8 Lessons We Can Learn from the Transnationals

Craig Chalquist, PhD


In the same measure as the conscious attitude may pride itself on a certain godlikeness
by reason of its lofty and absolute standpoint, an unconscious attitude develops with a
godlikeness oriented downwards to an archaic god whose nature is sensual and brutal.
--CG Jung, Psychological Types

Fight the big corporations. Kill the multinationals. Break up the conglomerates and the consortiums. The problem of how to do that preoccupies more and more of us as helicopters hired with oil money drive natives from villages, artificial plant genes enter our rivers, and the bottom line defecates swallowed ecosystems as toxic waste.

Permaculturalists like to say, however, that “the problem is the solution.” So do depth psychologists. Informed by the psychological work of Janet, James, Freud, and Jung, we look upon symptoms as signals of things unlearned, indications of what we have yet to make conscious.

If transnationals are not only hierarchies of power or “authorities of darkness” (as the ancient Gnostics would have seen them) but psychic manifestations as well, how might we imagine them differently?

The motif of Initiation reinvents itself spontaneously in every human culture. Animal cultures too perhaps. It’s archetypal. And in many legends and myths concerning initiation, frightening threshold guardians block the seeker from transition. The idea is that only those capable of mastering the monsters prove themselves worthy of survival and deeper journeys.

To would-be initiants the sharp-toothed guardians of Hades offer important lessons. Not so much the transnationals who do the financial work of the world everyday without incident (good news being less reportable than bad), but the malignant bodies eating the flesh of everything and everyone they encounter. What might we learn from them today? To paraphrase Henry Corbin, how might we transmute their idolatry into iconography?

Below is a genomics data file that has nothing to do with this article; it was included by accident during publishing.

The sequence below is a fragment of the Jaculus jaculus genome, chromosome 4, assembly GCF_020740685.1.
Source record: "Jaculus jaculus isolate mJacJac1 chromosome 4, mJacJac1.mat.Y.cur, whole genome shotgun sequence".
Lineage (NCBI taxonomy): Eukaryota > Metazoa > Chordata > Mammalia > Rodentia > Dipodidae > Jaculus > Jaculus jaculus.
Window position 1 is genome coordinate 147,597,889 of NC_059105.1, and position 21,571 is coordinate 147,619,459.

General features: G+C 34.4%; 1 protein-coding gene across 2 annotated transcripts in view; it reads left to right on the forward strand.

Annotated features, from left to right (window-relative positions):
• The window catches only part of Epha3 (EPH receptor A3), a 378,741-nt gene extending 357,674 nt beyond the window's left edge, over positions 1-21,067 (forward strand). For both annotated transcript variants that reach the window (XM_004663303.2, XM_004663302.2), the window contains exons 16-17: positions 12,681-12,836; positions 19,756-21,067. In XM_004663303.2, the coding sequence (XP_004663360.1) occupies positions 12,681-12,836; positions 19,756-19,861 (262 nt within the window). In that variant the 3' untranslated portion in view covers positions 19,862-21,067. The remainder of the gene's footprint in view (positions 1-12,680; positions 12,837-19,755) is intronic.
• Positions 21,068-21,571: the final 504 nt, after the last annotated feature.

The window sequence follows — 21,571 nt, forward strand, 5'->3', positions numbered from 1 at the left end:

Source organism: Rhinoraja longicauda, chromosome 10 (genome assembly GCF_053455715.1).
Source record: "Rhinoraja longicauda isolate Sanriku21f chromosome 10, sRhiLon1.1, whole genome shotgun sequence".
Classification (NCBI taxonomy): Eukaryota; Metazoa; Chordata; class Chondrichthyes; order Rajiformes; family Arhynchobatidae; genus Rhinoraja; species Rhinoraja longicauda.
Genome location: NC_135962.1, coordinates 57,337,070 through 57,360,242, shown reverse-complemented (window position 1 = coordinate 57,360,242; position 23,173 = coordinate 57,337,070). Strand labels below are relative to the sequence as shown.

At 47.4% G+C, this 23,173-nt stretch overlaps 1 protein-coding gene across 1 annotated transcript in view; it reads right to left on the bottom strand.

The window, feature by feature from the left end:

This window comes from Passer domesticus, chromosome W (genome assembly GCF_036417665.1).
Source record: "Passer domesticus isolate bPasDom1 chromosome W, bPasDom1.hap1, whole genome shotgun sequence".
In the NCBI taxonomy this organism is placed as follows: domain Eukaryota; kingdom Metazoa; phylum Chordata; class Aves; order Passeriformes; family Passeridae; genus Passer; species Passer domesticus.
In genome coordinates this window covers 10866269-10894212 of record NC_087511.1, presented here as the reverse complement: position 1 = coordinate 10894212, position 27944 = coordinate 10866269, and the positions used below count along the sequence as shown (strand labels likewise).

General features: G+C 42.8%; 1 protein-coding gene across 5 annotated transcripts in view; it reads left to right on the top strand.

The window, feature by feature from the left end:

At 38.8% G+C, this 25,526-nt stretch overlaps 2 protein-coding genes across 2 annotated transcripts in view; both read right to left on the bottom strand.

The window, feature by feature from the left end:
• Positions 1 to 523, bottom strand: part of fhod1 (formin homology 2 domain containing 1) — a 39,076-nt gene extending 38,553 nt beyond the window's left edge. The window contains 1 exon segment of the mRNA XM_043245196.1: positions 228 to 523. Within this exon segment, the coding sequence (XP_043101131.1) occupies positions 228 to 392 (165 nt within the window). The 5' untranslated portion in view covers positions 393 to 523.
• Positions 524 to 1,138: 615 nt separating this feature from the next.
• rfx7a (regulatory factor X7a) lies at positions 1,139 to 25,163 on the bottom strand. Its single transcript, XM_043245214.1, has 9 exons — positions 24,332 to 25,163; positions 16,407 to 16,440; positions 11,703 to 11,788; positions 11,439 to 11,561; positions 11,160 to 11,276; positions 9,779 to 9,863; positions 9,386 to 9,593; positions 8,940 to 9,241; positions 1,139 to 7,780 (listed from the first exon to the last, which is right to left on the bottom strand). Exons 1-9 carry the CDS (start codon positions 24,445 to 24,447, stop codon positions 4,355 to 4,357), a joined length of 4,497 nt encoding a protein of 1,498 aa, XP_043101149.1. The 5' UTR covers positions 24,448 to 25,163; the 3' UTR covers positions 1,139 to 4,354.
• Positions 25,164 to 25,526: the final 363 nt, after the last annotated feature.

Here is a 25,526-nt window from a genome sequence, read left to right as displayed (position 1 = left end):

Lesson 1: The Repressed Body Returns as a Zombie.

For centuries Western civilization has institutionalized the divorce of heart from head and body from mind. Apollo, the god of reason, and Dionysus, the god of passion, weren’t on speaking terms even though they shared a shrine at Delphi. This legacy of ruthless mentalism had to have repercussions, collective ones.

It’s no accident, then, that the word “corporation” derives from corpus, “body.” The court decision that gave corporations the status and rights of human beings originated in Santa Clara County, the former “Valley of Heart’s Delight,” since congealed into silicon. Disinhabiting the body does not make it vanish: it rematerializes symptomatically as a giant counter-body, a transational vampire, a “zombie bank” full of “toxic assets.”

Lesson 2: Undeveloped Vision Stares Back through Electronic Eyes.

Nor is it accidental that transnationals are allowed to control the mass media: instruments of vision, creation, and dream. The mirror reflects us, but the electronic screen pulls us into its murky depths. What might they reveal?

Transnationals are the inevitable outcome of the following false beliefs: Imagination is only for impractical dreamers unless it can be made to pay. Creativity can be bought and sold. Empathy is for sentimentalists. Lived stories can’t stand up to data. Art is mainly for museums and civic murals. Math deserves funding, the humanities don’t. What can’t be counted doesn’t matter.

The eye that has lost its sense for beauty finds itself confronted by the security camera. To the degree our invalidated inner senses go to sleep, unused because sadly discredited, voyeurism triumphs as outward mass surveillance.

Lesson 3: The Cavalry Isn’t Coming.

Why? The corporations own them, like BP ordering the National Guard--"Always Ready, Always There"--to keep curious reporters away from certain beaches in the Gulf of Mexico. Imagine writing letters to presidents and representatives “elected” by transnational campaign donation money to implore them to protect us from transnationals.

Imagine further that instead of waiting for help from above, we put all that energy, hope, faith, and idealism back in ourselves where it belongs....and learned how to ride our own ponies.